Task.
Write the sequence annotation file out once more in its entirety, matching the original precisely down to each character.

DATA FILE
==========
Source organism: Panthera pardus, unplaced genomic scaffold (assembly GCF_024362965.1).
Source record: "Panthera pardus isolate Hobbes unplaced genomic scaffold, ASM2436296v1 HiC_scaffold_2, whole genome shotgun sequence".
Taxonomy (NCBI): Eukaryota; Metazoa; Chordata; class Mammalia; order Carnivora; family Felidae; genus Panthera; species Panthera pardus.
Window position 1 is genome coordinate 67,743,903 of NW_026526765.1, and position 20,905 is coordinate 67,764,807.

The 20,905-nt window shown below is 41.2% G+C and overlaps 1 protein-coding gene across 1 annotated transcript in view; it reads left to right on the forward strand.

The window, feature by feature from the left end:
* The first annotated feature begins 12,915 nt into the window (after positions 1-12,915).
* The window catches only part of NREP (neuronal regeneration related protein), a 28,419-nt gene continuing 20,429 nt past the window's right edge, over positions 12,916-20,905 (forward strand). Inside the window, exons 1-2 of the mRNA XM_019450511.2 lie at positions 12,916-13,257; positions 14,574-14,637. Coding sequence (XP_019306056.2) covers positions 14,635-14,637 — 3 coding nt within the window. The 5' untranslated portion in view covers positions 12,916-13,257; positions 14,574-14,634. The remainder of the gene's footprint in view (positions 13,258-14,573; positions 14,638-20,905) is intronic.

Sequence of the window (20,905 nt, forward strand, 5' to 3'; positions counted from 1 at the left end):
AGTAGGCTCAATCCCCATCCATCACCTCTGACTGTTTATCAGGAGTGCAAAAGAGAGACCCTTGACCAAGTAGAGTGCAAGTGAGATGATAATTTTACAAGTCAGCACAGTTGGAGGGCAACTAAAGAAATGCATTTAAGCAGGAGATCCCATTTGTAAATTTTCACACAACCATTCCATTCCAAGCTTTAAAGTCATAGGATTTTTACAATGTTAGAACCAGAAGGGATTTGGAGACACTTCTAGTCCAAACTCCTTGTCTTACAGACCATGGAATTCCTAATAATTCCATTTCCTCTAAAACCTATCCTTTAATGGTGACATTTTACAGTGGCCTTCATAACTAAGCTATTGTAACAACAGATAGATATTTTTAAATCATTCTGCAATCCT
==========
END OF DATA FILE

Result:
Source organism: Panthera pardus, unplaced genomic scaffold (assembly GCF_024362965.1).
Source record: "Panthera pardus isolate Hobbes unplaced genomic scaffold, ASM2436296v1 HiC_scaffold_2, whole genome shotgun sequence".
Taxonomy (NCBI): Eukaryota; Metazoa; Chordata; class Mammalia; order Carnivora; family Felidae; genus Panthera; species Panthera pardus.
Window position 1 is genome coordinate 67,743,903 of NW_026526765.1, and position 20,905 is coordinate 67,764,807.

The 20,905-nt window shown below is 41.2% G+C and overlaps 1 protein-coding gene across 1 annotated transcript in view; it reads left to right on the forward strand.

The window, feature by feature from the left end:
* The first annotated feature begins 12,915 nt into the window (after positions 1-12,915).
* The window catches only part of NREP (neuronal regeneration related protein), a 28,419-nt gene continuing 20,429 nt past the window's right edge, over positions 12,916-20,905 (forward strand). Inside the window, exons 1-2 of the mRNA XM_019450511.2 lie at positions 12,916-13,257; positions 14,574-14,637. Coding sequence (XP_019306056.2) covers positions 14,635-14,637 — 3 coding nt within the window. The 5' untranslated portion in view covers positions 12,916-13,257; positions 14,574-14,634. The remainder of the gene's footprint in view (positions 13,258-14,573; positions 14,638-20,905) is intronic.

Sequence of the window (20,905 nt, forward strand, 5' to 3'; positions counted from 1 at the left end):
AGTAGGCTCAATCCCCATCCATCACCTCTGACTGTTTATCAGGAGTGCAAAAGAGAGACCCTTGACCAAGTAGAGTGCAAGTGAGATGATAATTTTACAAGTCAGCACAGTTGGAGGGCAACTAAAGAAATGCATTTAAGCAGGAGATCCCATTTGTAAATTTTCACACAACCATTCCATTCCAAGCTTTAAAGTCATAGGATTTTTACAATGTTAGAACCAGAAGGGATTTGGAGACACTTCTAGTCCAAACTCCTTGTCTTACAGACCATGGAATTCCTAATAATTCCATTTCCTCTAAAACCTATCCTTTAATGGTGACATTTTACAGTGGCCTTCATAACTAAGCTATTGTAACAACAGATAGATATTTTTAAATCATTCTGCAATCCT